• As illustrated in FIGS. 8-12, other areas of PHR 108 permit the patient 102 to enter and view prescription and non-prescription medication and supplements (FIG. 8), list allergies and associated allergy triggers (FIG. 9), update an immunization list (FIG. 10), and create a record of tests and procedures (FIG. 11), and hospital visits (FIG. 12).
  • To view a summary of some or all of the information available via FIGS. 5-12, the PHR which is a feature of the MyActiveHealth platform 108 includes a link to a health summary page. As shown in FIG. 13, the health summary interface 702 is used by the patient 102 to share an overview of his or her health with a health care provider 110 during visits to the doctor's office or hospital. The health summary 702 includes both claim-derived and patient-entered data. Specifically, the health summary 702 allows the patient 102 to individually select for display one or more of the following categories of information: patient's personal information 704, emergency contacts 708, insurance provider contact information 710, health care team 712 (such as treating physicians and preferred pharmacies), immunizations 714, prescription and over-the-counter medications 716, allergies 718, conditions 720 (including potential conditions based on the clinical data analyzed by the rules engine module 126), as well as tests, procedures, and hospital visit information 722-726. Conversely, the PHR 108 also allows the patient 102 to opt out from displaying at least some of the information in the health summary 702, so as to tailor the type of information displayed in this report for a specific health care provider 110, or to edit out certain sensitive information. In one embodiment, the PHR 108 allows the patient 102 to opt out from displaying some or all patient-entered information in the health summary 702, while always displaying the claim-derived data. Alternatively or in addition, the patient 102 is able to print some or all sections 706-726 of the health summary 702 for sharing with the health care provider 110. As all other information comprising the PHR 108, information that the patient 102 opts not to display in the health care summary 702 remains stored in the medical database 118 and available to the rules engine module 126 for deriving clinical alerts 104 and personalized health actions 106. Furthermore, such information remains available for patient's viewing via other areas of the PHR 108, as described above in connection with FIGS. 5-12. As a further advantage, a more condensed summary of the information available via PHR 108 is available to the patient 102 via the link 730 in form of an emergency information card 732 (FIG. 14).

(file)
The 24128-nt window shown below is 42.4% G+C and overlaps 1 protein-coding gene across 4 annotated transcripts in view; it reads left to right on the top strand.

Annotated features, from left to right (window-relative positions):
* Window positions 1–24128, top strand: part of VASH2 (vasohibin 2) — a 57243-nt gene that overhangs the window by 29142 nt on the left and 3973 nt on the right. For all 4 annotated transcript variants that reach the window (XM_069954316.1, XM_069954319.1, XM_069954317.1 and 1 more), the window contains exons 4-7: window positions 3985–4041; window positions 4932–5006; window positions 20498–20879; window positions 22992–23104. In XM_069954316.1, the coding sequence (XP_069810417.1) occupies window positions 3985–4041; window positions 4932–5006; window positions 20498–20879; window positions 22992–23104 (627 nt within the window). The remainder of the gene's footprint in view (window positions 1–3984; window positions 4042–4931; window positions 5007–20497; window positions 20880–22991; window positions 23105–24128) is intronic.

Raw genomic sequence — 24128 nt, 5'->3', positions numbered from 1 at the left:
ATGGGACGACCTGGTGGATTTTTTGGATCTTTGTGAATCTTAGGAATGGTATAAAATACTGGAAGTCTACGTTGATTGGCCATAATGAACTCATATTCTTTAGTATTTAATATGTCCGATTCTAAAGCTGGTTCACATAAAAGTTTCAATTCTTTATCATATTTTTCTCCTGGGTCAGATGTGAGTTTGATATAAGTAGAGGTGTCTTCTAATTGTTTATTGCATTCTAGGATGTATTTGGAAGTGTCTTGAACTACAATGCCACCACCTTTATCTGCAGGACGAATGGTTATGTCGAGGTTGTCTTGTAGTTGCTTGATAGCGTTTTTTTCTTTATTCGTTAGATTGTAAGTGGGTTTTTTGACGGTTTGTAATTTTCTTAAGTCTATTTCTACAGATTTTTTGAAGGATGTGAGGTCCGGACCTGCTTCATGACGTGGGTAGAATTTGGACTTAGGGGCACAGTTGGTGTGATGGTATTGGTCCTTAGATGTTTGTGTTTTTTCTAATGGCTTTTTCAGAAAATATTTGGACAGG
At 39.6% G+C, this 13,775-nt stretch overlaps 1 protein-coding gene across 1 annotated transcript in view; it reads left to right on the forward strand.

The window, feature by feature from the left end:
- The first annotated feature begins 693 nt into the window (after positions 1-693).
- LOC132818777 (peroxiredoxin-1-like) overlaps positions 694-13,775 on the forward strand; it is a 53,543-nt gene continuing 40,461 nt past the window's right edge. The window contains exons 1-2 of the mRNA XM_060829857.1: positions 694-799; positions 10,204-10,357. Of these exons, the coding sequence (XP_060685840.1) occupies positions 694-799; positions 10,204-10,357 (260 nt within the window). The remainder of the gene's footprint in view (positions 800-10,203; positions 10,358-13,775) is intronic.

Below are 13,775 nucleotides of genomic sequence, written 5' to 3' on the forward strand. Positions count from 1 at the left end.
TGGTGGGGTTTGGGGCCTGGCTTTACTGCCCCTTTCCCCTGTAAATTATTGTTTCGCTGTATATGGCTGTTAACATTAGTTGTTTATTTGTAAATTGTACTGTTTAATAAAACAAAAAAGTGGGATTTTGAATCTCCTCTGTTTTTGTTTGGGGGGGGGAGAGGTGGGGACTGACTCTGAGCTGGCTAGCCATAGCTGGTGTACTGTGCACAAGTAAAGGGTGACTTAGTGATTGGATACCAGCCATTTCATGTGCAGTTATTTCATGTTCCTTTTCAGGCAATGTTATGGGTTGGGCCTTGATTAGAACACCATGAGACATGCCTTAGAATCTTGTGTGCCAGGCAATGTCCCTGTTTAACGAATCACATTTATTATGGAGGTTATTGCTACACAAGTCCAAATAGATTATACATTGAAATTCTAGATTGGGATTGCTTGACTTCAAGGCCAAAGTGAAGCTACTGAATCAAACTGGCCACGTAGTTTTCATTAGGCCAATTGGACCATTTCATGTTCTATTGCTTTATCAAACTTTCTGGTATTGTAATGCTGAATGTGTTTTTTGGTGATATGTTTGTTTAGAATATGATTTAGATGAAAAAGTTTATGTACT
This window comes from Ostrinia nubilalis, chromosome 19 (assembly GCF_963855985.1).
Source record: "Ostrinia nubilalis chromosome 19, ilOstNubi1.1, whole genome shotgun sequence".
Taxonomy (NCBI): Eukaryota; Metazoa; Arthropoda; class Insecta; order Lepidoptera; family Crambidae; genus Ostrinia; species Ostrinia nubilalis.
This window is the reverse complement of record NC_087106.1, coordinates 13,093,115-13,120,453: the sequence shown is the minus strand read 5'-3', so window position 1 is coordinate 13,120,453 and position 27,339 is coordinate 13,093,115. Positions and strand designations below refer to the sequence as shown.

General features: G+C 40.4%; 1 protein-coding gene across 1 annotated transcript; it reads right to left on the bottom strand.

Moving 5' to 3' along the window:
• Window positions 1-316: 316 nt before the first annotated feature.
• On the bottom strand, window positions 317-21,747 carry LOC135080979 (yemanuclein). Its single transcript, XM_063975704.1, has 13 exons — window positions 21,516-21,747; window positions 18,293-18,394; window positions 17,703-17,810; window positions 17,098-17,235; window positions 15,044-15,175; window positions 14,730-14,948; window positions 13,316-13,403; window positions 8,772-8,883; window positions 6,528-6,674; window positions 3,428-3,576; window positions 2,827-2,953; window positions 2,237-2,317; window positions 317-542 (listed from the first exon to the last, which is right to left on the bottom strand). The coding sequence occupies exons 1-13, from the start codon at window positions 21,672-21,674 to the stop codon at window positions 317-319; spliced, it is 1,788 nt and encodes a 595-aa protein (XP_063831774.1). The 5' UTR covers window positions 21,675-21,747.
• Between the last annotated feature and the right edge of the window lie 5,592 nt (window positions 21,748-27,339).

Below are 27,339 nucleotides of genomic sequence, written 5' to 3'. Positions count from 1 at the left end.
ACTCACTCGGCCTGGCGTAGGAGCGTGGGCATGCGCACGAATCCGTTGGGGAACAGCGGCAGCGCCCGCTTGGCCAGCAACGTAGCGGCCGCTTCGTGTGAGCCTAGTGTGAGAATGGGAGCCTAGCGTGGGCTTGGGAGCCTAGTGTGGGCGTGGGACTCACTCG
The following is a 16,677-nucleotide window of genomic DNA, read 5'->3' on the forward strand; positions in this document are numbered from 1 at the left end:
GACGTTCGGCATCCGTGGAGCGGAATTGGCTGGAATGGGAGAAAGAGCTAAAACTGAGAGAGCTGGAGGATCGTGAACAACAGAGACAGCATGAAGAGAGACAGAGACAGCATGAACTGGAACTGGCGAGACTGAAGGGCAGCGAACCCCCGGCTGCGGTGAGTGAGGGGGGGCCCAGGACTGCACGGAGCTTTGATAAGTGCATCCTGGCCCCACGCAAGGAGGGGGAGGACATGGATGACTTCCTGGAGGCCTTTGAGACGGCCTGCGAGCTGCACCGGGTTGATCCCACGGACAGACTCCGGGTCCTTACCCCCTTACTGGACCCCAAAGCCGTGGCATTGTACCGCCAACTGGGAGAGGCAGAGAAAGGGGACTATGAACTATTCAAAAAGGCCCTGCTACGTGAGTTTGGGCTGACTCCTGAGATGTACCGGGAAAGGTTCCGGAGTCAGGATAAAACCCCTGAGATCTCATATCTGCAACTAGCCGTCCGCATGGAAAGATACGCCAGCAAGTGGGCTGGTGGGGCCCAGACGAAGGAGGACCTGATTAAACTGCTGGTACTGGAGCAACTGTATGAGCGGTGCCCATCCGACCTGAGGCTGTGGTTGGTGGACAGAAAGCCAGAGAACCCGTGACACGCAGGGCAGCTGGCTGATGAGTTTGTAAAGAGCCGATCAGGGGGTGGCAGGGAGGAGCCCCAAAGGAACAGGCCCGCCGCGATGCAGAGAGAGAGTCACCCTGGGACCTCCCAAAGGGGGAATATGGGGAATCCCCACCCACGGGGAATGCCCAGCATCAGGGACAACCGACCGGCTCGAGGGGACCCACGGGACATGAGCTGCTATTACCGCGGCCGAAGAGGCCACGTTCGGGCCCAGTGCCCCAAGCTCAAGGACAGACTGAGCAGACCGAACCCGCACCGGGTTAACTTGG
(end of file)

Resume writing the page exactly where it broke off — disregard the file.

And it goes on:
• Preferably, the patient 102 supplements the health care team list 712 via a health care team page 734, as shown in FIG. 15. The health care team page 734 allows the patient 102 to add new doctors, pharmacies, chiropractors, other health care providers, and designate a primary physician at any time without waiting for the claim-populated information. Preferably, the patient 102 controls a health care provider's read and/or write access to the PHR 108 by assigning username and password to the provider of choice via the access link 736. The self-reported tab 738 includes a list of self-reported health care providers, while the claims reported tab 739 includes a list of providers based on incoming claims data. In embodiments, the patient 102 allows one or more health care providers to access some or all of the information available via the PHR 108. Other embodiments include allowing family member or caregiver access to the PHR 108, as well as providing the patient 102 with access to personal health record information of a dependent. In yet another embodiment, the PHR 108 provides the patient 102 with a data import/export utility capable of porting the information comprising the PHR 108 between health care providers. Additional embodiments include allowing the patient 102 to delete the display of at least some health care providers from the list 712.
  • Turning to FIG. 16, the PHR 108 further includes a health tracking tool 740 to allow the patient 102 to track the trends of one or more health indicators. In the illustrated embodiment, the health tracking tool combines the claims data with patient-reported data (e.g., from the HRA 130) to provide the patient 102 with a graphical representation of a blood glucose trend. Additional embodiments of the health tracking tool include tracking other health indicators capable of periodic evaluation, such as blood pressure, for example. The rules engine module 126 evaluates the patient-reported and claims based health tracker data along with other clinical data available in the medical database 118 to determine the patient specific goal for a given tracker metric and evaluate the current tracker value against that goal to trigger a clinical alert 104 to the patient.